SoftBank Group, the Japanese conglomerate recently announced a megafund of more than $100 billion, becoming one of the first to have raised such a huge amount. This is the second fund aimed at deep tech startups as SoftBank aims to become one of the most influential investors in the industry. Their aim is to raise a total of $108 billion for the second Vision Fund which surpasses the war chest of the first VF.
The Focus On AI Technologies
SoftBank doesn’t aim to stop at this. Masayoshi Son is aiming to raise new funds every two to three years as he sees a huge potential in emerging technologies like robotics and autonomous driving. There have been reports suggesting that the first Vision Fund utilised for the development of these cutting technologies has earned more than 60% returns after investing $64.2 billion in 71 deals. The inflowing investments will further allow SoftBank to gain smooth access to emerging technologies.
The second Vision Fund plans to invest significantly in AI, as it sees benefitting the world largely with its solutions. Son believes that in an age when real-world data can be easily gathered by sensors, cameras and other machines, it can be put into good use with the use of AI.
The Second Vision Fund Is Bigger
Vision Fund, started two years ago faced widespread criticism about its viability. But it reached a milestone when it touched the $98.6 billion mark – larger than any other single investment fund.
Some of the biggest investors in it were Saudi Arabia with $45 billion cash infusion, followed by SoftBank’s $28 billion and $15 billion from Mubadala, the Abu Dhabi wealth fund. It also included tech investors like Qualcomm and Sharp. It has invested in companies such as Uber Technologies and Didi Chuxing Technology at the time.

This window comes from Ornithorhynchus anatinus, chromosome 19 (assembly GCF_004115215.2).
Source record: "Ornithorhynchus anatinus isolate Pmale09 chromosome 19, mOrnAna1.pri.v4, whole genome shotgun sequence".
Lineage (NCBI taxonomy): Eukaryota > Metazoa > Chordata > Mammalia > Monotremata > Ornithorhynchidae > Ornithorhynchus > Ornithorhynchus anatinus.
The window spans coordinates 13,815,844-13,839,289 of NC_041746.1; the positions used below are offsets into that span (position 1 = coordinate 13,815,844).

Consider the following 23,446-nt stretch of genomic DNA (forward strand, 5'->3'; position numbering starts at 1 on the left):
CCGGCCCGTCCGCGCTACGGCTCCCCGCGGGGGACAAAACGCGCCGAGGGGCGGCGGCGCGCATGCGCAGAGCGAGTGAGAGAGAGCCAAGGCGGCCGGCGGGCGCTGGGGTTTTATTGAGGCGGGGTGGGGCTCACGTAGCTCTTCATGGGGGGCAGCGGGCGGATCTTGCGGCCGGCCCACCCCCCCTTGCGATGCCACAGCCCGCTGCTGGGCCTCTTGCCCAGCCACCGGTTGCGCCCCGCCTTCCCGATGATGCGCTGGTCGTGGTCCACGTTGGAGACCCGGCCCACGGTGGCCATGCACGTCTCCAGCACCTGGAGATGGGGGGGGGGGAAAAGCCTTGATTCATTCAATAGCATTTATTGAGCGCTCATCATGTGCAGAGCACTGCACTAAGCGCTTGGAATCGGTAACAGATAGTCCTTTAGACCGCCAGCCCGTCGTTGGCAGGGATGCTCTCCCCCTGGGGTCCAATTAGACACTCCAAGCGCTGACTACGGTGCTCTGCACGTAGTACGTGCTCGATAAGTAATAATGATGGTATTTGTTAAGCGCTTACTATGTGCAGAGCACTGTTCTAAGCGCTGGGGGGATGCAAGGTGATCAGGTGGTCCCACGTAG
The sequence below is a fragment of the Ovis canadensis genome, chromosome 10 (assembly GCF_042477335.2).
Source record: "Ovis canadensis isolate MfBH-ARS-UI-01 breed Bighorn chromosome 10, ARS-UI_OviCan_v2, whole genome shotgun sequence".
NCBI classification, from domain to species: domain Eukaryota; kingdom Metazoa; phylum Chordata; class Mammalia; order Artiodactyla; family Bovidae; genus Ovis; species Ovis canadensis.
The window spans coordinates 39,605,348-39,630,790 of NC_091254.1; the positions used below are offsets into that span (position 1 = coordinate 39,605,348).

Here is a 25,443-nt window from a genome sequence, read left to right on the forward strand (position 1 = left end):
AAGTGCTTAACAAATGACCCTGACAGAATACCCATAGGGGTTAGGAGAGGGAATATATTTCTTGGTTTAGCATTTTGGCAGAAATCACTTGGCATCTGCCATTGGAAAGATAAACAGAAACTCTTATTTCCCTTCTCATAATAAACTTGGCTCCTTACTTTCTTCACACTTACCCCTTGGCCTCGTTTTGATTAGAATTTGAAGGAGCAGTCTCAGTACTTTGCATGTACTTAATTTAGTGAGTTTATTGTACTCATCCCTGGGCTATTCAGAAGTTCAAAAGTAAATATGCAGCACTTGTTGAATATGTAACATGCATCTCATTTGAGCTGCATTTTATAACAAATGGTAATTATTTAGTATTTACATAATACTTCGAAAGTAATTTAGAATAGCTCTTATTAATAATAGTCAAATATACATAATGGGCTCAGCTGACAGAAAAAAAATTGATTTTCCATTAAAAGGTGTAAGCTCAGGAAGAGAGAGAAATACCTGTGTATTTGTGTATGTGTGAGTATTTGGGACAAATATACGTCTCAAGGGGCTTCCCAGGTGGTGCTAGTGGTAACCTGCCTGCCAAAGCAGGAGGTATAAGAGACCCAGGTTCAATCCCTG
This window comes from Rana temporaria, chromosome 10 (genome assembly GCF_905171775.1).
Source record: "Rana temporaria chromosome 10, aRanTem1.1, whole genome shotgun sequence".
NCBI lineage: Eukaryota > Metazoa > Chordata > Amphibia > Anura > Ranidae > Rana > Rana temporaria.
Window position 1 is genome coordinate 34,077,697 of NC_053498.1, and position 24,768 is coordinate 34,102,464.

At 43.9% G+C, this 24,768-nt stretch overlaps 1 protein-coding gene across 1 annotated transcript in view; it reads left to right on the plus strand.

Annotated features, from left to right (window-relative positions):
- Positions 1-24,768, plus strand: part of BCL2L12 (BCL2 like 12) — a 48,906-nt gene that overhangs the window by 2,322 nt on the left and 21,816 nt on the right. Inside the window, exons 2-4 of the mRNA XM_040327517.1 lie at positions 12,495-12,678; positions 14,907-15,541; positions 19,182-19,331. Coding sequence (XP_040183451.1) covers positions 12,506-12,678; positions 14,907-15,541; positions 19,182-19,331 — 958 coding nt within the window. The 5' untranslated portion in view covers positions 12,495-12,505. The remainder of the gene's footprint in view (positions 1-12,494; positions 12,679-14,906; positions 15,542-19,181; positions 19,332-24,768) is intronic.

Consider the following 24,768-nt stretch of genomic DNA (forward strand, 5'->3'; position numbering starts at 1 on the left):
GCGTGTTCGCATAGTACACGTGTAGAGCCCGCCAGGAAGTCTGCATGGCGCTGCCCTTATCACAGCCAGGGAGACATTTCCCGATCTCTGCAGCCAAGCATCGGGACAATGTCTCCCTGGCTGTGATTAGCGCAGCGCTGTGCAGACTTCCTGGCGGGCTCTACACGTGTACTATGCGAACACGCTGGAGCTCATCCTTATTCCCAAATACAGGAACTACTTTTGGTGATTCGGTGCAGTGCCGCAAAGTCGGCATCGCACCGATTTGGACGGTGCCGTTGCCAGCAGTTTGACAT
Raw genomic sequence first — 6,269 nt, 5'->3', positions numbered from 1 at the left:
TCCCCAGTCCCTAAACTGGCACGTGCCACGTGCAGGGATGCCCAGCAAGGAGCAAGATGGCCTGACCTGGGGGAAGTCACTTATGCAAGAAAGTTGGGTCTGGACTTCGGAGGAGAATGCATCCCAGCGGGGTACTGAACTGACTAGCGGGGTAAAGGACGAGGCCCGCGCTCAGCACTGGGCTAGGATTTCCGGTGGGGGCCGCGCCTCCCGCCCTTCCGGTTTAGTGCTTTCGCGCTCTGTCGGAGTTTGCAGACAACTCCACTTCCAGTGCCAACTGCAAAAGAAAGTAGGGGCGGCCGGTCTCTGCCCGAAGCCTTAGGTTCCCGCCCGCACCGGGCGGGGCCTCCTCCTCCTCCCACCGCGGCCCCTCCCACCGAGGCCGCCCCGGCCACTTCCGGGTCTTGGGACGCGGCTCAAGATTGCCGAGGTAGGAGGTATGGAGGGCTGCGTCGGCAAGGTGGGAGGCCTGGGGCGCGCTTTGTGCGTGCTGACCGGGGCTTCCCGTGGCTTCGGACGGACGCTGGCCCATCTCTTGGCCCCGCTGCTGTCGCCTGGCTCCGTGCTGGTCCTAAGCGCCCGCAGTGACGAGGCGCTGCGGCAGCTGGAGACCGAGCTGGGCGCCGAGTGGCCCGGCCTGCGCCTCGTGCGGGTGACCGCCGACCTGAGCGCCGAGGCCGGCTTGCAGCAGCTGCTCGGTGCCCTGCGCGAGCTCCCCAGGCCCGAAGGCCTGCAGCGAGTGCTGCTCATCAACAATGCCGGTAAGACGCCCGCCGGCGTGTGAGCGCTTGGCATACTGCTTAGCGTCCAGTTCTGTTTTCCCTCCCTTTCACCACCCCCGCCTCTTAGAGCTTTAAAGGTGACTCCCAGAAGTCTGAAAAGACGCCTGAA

The Vision Fund is set to rewrite the rules of venture capital as they expect to touch $100 billion mark. They are looking for more than a dozen investors with big banner names like Apple, Microsoft, Kazakhstan’s sovereign-wealth fund, Standard Chartered Bank, Foxconn Technology Group, among others. The second Vision Fund largely depends on Japanese and Taiwanese banks, insurers and pension firms which are considered to be the more conservative and risk-averse type of investor.
Why Are Tech Behemoths In For The Funding?
The interest by tech giants in participating in VF is indicative of the changing dynamics in the tech ecosystem where large corporations are building a partner ecosystem with venture investors and startups to harness solutions. As these companies are constantly working to strengthen their technology stack, investments in some of these startups in AI and analytics space may help them build a profitable and strategic partnership.
The larger firms are looking to use one web stack over another and lock in startups to corporate in functionalities such as AI, cloud ecosystems and more. Most of these bigger firms have incubators and accelerator programs, for e.g. Amazon has a tie-up with Techstars ecosystem of incubators for new tech companies while Microsoft has its own corporate accelerator programs, among others.
In exchange for leveraging the unique capabilities that startups offer, these larger corporates in return can provide machine learning tools as a service to startups as well. AI and ML are going to play a huge role in revenue generation for the providers who can leverage and tie-up with startups for strengthening it.
The SoftBank Vision Fund has a huge plan for revolutionising the tech-driven startup ecosystem and potentially change the relationship between startups, corporate giants and investors. Not just that, the second Vision Fund could also help SoftBank extend its position as the most influential investor globally.